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New research may lead to insulin free diabeti -

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PETER CAVE: Doctors in America and Brazil have published new research which they say shows adult
that stem cells could hold the key to getting type 1 or juvenile diabetics off insulin and leading
a normal life.

The research involved injecting patients with their own adult stem cells back into their

One young patient has been insulin free for more than four years.

The results have been published in the Journal of the American Medical Association and they're
being cautiously hailed by some doctors here as a breakthrough.

Di Bain reports.

DI BAIN: In Australia there are almost 9,000 diabetics under 18 who rely on insulin to get them
through the day, and US based stem cell specialist Richard Burt says the results of his research
are promising.

RICHARD BURT: After this treatment patients were completely drug free with normal blood sugar, so
they were off insulin and off everything else. And nothing else has done that.

DI BAIN: The Ministry of Health in Brazil and a biotechnology company called Genzyme helped fund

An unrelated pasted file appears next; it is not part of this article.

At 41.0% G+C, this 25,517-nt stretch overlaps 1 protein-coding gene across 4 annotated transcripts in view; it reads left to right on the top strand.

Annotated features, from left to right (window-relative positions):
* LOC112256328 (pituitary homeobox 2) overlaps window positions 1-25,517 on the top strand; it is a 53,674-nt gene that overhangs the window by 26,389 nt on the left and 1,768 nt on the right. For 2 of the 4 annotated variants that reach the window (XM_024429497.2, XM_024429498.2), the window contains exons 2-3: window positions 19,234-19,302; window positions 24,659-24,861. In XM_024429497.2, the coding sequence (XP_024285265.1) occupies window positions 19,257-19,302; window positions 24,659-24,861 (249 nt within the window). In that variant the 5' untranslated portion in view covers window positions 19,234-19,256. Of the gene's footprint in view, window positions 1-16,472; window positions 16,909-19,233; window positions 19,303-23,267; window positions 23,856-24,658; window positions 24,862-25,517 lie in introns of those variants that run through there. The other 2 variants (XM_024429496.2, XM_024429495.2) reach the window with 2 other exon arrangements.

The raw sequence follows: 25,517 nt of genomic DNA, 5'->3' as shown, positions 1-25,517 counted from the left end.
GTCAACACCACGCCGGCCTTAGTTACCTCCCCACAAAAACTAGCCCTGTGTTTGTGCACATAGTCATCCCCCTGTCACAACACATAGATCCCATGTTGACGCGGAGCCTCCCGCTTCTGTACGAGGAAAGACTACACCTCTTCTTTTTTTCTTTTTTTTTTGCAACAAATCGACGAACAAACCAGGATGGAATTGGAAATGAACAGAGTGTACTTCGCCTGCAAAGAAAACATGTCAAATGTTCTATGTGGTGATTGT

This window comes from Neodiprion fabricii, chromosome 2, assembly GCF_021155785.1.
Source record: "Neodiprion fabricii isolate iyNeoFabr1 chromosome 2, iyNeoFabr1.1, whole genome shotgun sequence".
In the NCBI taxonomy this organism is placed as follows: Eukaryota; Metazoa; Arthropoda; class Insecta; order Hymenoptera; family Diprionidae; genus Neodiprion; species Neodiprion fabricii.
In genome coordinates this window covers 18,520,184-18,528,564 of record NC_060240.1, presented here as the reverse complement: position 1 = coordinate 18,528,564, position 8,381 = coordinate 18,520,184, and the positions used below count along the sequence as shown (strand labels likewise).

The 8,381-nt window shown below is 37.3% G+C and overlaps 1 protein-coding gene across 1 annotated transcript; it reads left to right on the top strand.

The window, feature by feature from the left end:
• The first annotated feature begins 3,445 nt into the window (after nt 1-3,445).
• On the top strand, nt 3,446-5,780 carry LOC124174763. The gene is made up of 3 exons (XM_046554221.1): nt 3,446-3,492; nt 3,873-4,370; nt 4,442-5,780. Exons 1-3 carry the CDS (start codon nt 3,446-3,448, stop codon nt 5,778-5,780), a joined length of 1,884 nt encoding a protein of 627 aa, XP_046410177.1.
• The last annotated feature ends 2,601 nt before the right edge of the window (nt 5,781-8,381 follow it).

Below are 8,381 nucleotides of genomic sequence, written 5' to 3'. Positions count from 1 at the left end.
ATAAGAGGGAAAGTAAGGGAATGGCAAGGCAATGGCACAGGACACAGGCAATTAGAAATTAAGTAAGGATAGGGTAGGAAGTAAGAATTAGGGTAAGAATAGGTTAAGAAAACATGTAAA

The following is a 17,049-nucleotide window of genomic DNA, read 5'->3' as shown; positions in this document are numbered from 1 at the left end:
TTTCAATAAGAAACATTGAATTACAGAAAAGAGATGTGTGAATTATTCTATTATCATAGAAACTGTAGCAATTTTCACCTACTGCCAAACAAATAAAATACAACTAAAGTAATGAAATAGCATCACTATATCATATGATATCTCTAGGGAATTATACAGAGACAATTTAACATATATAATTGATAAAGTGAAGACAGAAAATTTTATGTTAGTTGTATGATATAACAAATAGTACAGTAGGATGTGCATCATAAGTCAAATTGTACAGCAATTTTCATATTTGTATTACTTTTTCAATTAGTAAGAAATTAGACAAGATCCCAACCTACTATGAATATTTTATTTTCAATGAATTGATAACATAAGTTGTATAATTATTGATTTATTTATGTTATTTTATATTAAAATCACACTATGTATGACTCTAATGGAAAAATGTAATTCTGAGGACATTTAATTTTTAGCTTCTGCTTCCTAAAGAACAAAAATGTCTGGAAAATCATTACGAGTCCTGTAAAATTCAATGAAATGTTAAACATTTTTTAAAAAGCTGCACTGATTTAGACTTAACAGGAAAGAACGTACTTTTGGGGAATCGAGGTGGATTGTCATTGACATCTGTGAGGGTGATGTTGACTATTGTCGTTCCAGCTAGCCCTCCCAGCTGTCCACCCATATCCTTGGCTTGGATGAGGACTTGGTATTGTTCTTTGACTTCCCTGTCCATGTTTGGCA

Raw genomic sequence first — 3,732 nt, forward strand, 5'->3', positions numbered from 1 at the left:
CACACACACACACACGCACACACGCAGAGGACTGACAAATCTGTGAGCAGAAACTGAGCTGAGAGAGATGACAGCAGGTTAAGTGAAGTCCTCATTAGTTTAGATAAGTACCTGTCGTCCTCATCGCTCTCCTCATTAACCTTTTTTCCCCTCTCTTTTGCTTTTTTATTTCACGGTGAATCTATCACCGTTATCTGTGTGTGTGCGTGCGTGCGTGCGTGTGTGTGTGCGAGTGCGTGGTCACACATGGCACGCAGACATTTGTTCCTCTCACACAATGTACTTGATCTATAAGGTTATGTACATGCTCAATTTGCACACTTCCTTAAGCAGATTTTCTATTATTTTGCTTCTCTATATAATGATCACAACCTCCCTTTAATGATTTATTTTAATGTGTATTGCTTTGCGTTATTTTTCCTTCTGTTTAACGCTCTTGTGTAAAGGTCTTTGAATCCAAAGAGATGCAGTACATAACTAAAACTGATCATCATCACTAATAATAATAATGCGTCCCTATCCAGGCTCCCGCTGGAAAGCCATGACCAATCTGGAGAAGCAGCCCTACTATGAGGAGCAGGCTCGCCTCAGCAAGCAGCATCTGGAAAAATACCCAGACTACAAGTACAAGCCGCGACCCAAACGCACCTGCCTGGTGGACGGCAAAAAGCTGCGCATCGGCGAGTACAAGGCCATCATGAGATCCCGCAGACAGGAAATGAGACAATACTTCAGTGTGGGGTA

the study which started with 15 young diabetics in Brazil.

The autoimmune disease occurs mostly in people under 30 when the pancreas no longer makes insulin.

Dr Burt says volunteers were all newly diagnosed with type 1 or juvenile diabetes. Their stem cells
were frozen.

The patient was then given a large dose of drugs to knock down their immune systems.

The stem cells were then thawed and re-injected back into their bloodstream over about 15 minutes.

RICHARD BURT: The patients remain in the hospital about 10 days; there for their white counts to
recover, their immune system to recover then they're discharged.

DI BAIN: So would you describe the results as a breakthrough?

RICHARD BURT: I think it's always better to be more humble. You know, it's easier to write a
scientific paper for me than talk to the lay-press because there's a lot of details that are in the
scientific paper that, for a layperson, may seem boring or difficult to understand, but you know,
the devil's always in the details.

DI BAIN: Is stem cell therapy a risky business?

RICHARD BURT: There is a risk of infection that during that period is about eight days long and
during that involves... you know, there is a risk that an infection could get out of control and
possibly take the person's life. I think that risk is very, very low.

DI BAIN: What is the next step? Do you need to do more studies to determine if it could become a
standard treatment?

RICHARD BURT: Well the next step is a randomised trial, which again is now approved, it's written,
it's approved by our IRB - Institutional Review Board is what that stands for - and it is currently
at the FDA - Food and Drug Administration - in Washington for final approval.

PETER CAVE: Dr Richard Burt, the co-author of the study into juvenile diabetes, speaking to Di